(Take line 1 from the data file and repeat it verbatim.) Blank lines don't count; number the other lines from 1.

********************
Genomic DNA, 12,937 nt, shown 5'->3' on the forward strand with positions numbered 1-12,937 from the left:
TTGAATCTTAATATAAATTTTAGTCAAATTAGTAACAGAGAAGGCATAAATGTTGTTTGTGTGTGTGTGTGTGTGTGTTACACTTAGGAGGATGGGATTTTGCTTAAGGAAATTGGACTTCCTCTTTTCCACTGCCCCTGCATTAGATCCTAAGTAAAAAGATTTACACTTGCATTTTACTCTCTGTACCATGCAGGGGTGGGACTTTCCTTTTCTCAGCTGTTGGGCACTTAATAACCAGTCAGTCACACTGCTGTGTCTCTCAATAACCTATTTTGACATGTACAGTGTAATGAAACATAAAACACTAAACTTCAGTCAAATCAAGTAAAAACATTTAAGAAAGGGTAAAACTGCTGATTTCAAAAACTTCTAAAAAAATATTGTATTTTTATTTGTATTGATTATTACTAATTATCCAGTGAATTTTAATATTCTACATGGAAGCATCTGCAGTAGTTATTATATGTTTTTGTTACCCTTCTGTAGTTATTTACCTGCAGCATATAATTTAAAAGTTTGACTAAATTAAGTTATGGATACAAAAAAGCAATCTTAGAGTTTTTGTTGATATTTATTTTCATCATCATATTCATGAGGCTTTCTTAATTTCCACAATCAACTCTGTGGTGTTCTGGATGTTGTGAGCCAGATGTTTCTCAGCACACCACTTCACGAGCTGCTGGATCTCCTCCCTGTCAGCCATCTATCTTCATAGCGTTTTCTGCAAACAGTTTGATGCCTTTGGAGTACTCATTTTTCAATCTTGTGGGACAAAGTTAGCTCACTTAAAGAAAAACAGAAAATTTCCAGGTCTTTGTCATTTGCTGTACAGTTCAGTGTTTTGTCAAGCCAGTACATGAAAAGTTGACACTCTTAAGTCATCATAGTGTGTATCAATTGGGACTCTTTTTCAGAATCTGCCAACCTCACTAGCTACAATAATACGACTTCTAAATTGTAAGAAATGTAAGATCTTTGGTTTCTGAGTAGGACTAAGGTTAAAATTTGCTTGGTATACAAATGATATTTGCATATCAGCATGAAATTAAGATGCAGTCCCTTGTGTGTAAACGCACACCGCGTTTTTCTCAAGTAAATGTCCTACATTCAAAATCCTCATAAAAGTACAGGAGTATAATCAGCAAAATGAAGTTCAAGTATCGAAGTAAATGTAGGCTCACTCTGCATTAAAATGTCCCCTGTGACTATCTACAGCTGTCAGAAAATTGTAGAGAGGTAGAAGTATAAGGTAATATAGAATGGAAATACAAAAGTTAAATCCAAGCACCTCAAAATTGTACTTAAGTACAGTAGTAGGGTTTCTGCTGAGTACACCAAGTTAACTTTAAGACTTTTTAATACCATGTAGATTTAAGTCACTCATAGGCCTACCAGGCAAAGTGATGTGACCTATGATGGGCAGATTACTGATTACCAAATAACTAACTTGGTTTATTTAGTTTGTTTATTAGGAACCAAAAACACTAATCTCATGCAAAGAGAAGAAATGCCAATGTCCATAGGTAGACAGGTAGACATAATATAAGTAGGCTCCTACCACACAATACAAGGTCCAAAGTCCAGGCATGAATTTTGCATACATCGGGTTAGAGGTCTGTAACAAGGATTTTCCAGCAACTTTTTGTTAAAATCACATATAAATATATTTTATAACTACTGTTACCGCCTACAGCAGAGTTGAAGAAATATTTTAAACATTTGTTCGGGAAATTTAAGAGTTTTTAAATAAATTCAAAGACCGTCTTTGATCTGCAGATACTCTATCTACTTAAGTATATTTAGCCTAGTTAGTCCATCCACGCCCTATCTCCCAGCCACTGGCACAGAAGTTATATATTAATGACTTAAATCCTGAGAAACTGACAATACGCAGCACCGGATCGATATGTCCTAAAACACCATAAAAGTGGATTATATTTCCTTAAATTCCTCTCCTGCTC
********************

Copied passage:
Genomic DNA, 12,937 nt, shown 5'->3' on the forward strand with positions numbered 1-12,937 from the left: